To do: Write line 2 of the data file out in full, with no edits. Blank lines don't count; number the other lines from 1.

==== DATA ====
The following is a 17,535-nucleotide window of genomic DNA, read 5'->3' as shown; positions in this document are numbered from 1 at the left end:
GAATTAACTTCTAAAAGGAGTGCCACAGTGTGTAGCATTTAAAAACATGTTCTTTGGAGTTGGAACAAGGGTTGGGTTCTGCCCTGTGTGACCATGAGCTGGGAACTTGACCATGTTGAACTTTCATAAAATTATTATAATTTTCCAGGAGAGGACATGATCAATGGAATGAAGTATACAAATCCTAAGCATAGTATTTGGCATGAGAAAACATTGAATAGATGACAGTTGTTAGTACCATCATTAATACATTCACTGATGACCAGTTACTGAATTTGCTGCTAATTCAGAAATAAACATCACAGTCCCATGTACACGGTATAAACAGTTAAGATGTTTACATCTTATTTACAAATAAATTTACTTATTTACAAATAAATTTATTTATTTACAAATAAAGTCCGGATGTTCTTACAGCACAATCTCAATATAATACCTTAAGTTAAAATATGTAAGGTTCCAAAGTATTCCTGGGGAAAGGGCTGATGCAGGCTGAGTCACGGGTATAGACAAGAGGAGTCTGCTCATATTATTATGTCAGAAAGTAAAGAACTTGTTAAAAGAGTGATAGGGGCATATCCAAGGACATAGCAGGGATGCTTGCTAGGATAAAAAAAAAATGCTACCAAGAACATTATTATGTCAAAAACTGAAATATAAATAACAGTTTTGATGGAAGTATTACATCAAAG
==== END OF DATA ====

GAATTAACTTCTAAAAGGAGTGCCACAGTGTGTAGCATTTAAAAACATGTTCTTTGGAGTTGGAACAAGGGTTGGGTTCTGCCCTGTGTGACCATGAGCTGGGAACTTGACCATGTTGAACTTTCATAAAATTATTATAATTTTCCAGGAGAGGACATGATCAATGGAATGAAGTATACAAATCCTAAGCATAGTATTTGGCATGAGAAAACATTGAATAGATGACAGTTGTTAGTACCATCATTAATACATTCACTGATGACCAGTTACTGAATTTGCTGCTAATTCAGAAATAAACATCACAGTCCCATGTACACGGTATAAACAGTTAAGATGTTTACATCTTATTTACAAATAAATTTACTTATTTACAAATAAATTTATTTATTTACAAATAAAGTCCGGATGTTCTTACAGCACAATCTCAATATAATACCTTAAGTTAAAATATGTAAGGTTCCAAAGTATTCCTGGGGAAAGGGCTGATGCAGGCTGAGTCACGGGTATAGACAAGAGGAGTCTGCTCATATTATTATGTCAGAAAGTAAAGAACTTGTTAAAAGAGTGATAGGGGCATATCCAAGGACATAGCAGGGATGCTTGCTAGGATAAAAAAAAAATGCTACCAAGAACATTATTATGTCAAAAACTGAAATATAAATAACAGTTTTGATGGAAGTATTACATCAAAG